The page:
another major language that _obviously_ fit to the use in the
trademarked product.
Despite it are legal trademarks xerox and asperin have made it into my
english dictionary. Windows in the sence of OS hasn't.
Quote
OTOH what English words did apple register ? Can I call my next
computer series "pomme" or "applet" ?
applet will be a problem I think but pomme not. In french speaking parts of
the world the computer is also called Apple, not Pomme.
www.actapricot.org/apricot_history.html <g>
Windows bicycles shouldn't be a problem either.
Peter
 

Re:Re: wxwindows is dead...

"Peter Agricola" wrote:
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asperin
typo. must be aspirin.
Peter
 

Re:Re: wxwindows is dead...

"Peter Agricola" < XXXX@XXXXX.COM >wrote in message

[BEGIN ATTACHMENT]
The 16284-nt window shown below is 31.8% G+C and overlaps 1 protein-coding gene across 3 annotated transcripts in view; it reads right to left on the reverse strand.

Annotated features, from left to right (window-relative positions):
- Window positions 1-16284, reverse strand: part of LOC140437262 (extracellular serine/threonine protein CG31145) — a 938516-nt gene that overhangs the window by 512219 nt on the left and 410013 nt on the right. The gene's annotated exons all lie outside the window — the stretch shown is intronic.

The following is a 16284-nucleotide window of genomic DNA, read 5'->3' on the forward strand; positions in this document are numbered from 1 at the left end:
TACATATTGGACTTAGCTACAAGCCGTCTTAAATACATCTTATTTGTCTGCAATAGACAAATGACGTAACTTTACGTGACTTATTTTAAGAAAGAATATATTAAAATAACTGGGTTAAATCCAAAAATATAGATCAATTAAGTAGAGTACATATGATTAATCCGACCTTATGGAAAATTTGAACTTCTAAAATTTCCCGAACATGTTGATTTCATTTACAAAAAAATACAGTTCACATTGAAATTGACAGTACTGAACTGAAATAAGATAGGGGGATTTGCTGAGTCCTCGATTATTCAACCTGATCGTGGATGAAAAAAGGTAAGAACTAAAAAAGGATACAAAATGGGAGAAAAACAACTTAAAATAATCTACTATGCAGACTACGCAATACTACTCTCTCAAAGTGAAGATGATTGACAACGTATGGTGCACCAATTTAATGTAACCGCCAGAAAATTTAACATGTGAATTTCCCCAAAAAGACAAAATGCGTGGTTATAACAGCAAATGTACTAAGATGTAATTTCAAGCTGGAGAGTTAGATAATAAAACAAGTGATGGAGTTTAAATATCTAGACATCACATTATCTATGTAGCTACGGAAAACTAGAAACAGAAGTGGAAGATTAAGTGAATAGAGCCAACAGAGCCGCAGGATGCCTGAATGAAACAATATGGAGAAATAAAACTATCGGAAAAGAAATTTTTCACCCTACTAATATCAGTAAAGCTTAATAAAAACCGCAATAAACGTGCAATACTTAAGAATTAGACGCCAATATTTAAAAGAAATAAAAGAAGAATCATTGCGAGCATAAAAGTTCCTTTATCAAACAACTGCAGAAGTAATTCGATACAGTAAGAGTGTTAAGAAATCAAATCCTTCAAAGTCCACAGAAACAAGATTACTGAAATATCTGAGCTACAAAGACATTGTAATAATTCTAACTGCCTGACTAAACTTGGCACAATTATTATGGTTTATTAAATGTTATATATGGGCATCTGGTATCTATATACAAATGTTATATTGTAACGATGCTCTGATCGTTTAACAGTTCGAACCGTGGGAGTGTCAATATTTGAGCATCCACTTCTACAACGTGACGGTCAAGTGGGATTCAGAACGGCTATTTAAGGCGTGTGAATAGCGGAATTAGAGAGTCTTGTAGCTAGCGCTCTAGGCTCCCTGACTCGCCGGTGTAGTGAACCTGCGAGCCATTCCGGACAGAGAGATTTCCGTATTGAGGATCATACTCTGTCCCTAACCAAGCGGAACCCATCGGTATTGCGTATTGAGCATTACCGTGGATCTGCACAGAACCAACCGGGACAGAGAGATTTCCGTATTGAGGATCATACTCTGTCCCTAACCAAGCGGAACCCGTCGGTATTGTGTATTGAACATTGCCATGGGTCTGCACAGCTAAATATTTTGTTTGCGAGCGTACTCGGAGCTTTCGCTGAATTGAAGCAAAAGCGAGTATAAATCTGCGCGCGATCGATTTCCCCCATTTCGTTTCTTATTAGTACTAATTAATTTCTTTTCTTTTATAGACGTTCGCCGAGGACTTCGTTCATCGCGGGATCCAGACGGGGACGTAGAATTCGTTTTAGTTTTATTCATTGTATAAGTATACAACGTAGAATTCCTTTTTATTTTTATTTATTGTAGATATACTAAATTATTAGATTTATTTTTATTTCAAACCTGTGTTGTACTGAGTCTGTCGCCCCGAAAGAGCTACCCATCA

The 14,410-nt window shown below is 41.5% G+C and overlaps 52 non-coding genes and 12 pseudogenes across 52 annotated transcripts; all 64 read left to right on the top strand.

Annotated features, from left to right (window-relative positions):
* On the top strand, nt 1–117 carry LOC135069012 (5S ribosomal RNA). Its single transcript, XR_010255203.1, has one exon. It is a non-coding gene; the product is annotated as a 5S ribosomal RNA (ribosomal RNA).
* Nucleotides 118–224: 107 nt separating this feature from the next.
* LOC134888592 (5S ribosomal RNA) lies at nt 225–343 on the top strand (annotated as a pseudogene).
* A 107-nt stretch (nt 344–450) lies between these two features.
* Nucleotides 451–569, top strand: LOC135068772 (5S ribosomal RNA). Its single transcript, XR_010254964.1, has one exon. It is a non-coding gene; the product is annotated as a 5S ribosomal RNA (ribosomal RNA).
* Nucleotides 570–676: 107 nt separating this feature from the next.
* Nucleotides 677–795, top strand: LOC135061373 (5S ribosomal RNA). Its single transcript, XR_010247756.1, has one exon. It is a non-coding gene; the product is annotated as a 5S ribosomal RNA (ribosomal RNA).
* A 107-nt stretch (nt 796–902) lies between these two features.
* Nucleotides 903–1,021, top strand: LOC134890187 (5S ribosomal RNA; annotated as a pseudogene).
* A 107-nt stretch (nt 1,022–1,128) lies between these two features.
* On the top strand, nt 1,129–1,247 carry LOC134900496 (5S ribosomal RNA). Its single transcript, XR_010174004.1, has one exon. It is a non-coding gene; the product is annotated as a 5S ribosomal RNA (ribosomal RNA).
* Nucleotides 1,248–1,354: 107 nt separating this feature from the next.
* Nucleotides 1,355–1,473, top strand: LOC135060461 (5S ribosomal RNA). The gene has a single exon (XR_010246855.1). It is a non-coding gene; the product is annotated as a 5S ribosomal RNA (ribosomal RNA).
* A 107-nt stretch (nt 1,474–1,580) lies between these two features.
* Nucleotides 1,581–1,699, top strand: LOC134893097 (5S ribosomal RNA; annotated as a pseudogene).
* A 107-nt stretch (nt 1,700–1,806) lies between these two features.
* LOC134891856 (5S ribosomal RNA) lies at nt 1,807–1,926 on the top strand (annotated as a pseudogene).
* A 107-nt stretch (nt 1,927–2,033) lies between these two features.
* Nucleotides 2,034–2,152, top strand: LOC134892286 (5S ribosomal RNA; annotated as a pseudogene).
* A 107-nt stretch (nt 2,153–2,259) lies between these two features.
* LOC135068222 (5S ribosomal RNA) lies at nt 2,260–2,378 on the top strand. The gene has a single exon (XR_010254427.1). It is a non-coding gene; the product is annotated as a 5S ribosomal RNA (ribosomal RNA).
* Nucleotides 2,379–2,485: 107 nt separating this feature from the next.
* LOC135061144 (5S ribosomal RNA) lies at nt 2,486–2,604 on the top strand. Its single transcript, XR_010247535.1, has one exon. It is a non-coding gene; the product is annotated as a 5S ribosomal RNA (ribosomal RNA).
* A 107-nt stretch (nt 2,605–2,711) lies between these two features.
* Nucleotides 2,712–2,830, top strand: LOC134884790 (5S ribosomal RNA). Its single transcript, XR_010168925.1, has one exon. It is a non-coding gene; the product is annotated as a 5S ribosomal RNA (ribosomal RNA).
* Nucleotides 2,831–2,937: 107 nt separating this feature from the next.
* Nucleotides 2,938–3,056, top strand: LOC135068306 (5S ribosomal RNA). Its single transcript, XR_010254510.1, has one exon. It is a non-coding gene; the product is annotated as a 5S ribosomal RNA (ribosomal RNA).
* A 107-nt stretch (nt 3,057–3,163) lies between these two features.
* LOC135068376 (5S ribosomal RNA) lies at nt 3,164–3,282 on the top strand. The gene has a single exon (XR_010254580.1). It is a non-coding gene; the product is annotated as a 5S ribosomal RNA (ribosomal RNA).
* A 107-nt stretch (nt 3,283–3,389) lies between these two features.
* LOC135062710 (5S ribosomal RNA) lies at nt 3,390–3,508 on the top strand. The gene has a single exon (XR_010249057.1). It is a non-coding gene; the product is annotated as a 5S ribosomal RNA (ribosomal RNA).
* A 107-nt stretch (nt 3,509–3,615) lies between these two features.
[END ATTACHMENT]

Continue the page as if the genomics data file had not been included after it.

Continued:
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Windows bicycles shouldn't be a problem either.
Nor a building product like www.andersenwindows.com .
Many of the posts in this thread display a gross lack of understanding on
the trademark issue.
A trademark isn't a source of income. It doesn't entitle the owner to
collect royalties or license fees. If anything, a trademark costs the owner
in terms of the time and money needed to defend it. All the owner gets in
return is a unique product name.
Noone owns the word "windows" or "sun" or "java". Noone can prevent you
from using these as part of your language, However, a trademark holder
*may* be able to prevent you from using one of these words (or some
derivative) as a product name in the computer industry.
 

Re:Re: wxwindows is dead...

JQP wrote:
Quote

I've noticed that you have difficulty understanding quite a few things.
Allow me to putsuperciliousnessective that you will find much more